Today, the stamp in the form of an orb is usually placed next to the scepter. The color of the imperial orb differs depending on the type of decoration. In red, the orb marks all decorations of floral painting, colorfully staffed figures and landscapes. In green, the orb is used for all decorations without flowers. In blue, the orb is stamped for all decors in sharp fire colors. These colors are fired at a very high temperature and sink into the melting glaze. After firing, they lie protected in the glaze layer and are dishwasher safe. In black, the orb represents a printed decoration, such as is used for company logos.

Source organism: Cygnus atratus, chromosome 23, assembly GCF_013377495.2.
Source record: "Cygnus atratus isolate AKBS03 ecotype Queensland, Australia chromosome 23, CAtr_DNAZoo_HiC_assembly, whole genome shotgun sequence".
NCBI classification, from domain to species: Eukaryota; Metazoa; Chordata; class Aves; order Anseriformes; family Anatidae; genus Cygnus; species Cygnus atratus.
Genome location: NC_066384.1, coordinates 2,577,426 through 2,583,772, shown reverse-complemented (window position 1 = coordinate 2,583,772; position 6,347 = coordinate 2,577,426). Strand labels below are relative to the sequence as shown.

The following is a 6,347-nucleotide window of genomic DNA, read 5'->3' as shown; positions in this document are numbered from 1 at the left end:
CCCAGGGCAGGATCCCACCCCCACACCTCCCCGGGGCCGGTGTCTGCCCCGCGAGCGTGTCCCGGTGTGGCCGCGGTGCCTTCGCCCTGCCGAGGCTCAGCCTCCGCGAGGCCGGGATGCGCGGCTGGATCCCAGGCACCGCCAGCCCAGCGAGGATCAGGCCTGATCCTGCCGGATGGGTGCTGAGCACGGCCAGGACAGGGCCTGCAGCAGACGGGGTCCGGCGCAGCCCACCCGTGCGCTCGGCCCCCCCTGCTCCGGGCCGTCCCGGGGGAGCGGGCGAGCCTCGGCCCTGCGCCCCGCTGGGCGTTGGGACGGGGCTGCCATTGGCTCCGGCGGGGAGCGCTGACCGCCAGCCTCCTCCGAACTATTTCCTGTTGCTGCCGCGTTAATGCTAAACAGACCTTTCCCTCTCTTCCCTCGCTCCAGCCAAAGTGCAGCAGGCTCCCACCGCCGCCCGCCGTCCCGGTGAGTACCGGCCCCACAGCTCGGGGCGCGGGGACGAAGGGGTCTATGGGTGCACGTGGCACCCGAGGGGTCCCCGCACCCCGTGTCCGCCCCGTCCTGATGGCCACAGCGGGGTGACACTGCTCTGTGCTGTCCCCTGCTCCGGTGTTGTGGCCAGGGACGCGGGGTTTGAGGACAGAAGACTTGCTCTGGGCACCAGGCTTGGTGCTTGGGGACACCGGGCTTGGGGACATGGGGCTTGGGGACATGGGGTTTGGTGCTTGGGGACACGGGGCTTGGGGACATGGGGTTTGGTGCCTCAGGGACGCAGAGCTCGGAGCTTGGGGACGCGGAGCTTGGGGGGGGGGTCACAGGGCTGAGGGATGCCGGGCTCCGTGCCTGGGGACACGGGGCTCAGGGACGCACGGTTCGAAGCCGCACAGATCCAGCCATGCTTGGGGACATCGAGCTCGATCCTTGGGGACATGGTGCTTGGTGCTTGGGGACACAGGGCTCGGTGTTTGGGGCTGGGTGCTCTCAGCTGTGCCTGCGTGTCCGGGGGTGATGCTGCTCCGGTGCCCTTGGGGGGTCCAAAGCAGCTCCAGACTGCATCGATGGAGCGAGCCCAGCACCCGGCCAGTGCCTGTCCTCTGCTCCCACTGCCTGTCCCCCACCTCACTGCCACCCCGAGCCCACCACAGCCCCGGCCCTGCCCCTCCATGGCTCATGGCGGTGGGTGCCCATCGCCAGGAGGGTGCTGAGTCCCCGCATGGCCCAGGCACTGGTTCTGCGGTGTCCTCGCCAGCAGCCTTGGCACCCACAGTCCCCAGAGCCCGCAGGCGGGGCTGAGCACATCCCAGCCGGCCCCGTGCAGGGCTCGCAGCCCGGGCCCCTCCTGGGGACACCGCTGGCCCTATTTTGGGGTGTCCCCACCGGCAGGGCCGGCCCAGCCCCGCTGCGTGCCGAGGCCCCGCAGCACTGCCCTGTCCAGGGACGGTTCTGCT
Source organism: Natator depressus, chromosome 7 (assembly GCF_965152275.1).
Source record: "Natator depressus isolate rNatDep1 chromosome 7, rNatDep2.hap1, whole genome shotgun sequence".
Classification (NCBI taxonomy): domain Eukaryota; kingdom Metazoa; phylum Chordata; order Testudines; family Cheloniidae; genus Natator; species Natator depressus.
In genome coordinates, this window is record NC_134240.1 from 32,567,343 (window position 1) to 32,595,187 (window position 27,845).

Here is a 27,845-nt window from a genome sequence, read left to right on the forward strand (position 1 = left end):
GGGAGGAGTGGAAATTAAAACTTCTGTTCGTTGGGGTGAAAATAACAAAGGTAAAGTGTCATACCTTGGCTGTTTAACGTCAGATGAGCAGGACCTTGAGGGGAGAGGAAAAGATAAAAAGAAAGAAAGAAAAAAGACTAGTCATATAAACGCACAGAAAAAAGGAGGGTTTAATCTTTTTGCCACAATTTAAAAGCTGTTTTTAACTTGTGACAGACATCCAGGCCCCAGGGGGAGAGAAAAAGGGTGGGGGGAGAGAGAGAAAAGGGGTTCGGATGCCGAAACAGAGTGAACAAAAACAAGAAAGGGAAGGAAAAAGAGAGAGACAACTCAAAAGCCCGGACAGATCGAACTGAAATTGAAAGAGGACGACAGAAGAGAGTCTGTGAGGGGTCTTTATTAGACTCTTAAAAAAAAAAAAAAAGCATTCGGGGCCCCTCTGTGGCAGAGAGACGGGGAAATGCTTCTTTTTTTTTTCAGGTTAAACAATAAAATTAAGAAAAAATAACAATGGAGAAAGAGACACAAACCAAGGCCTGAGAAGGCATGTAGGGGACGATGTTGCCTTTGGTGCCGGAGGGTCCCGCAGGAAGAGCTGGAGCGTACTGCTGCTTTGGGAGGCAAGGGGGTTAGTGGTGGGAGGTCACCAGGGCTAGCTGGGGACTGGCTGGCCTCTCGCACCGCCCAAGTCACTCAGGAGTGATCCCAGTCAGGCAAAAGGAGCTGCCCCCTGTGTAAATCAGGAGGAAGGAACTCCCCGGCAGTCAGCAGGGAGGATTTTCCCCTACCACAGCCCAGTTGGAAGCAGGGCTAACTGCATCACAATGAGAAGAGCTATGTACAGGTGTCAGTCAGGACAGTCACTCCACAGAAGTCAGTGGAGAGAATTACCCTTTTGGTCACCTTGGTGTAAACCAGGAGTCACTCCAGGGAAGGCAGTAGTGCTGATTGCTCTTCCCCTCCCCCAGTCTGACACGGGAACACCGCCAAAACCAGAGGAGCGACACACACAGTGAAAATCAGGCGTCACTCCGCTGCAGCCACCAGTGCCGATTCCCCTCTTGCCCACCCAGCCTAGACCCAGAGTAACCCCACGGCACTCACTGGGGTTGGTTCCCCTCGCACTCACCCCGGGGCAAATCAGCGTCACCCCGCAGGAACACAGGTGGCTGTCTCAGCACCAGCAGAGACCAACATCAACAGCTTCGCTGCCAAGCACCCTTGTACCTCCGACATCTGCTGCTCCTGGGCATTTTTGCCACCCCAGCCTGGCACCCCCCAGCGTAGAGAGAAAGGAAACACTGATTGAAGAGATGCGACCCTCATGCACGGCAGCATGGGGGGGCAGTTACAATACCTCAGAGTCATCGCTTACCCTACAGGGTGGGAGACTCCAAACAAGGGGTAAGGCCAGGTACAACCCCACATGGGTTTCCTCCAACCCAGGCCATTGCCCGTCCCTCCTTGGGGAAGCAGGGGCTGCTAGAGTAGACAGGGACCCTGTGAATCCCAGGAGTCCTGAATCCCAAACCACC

In addition to marking decorated porcelain with the orb, there are small handwritten marks on the undersides of the porcelain. Each porcelain painter has his personal mark with which he signs the porcelain he has decorated. Each hand-painted porcelain is unique, marked by the handwriting of the painter.

During its history, KPM has produced a wide variety of service ware, figurative porcelain, pipe bowls and lithophanes. Today, the manufactory draws from a constantly growing repertoire of more than 150,000 shapes. Some of them have been produced unchanged since the founding of the manufactory 250 years ago.

Kurland was a completely new aesthetic in a classicist form language and the name Service mit antiker Kante (Service with antique edge)—which later was renamed Kurland—in honor of its namesake.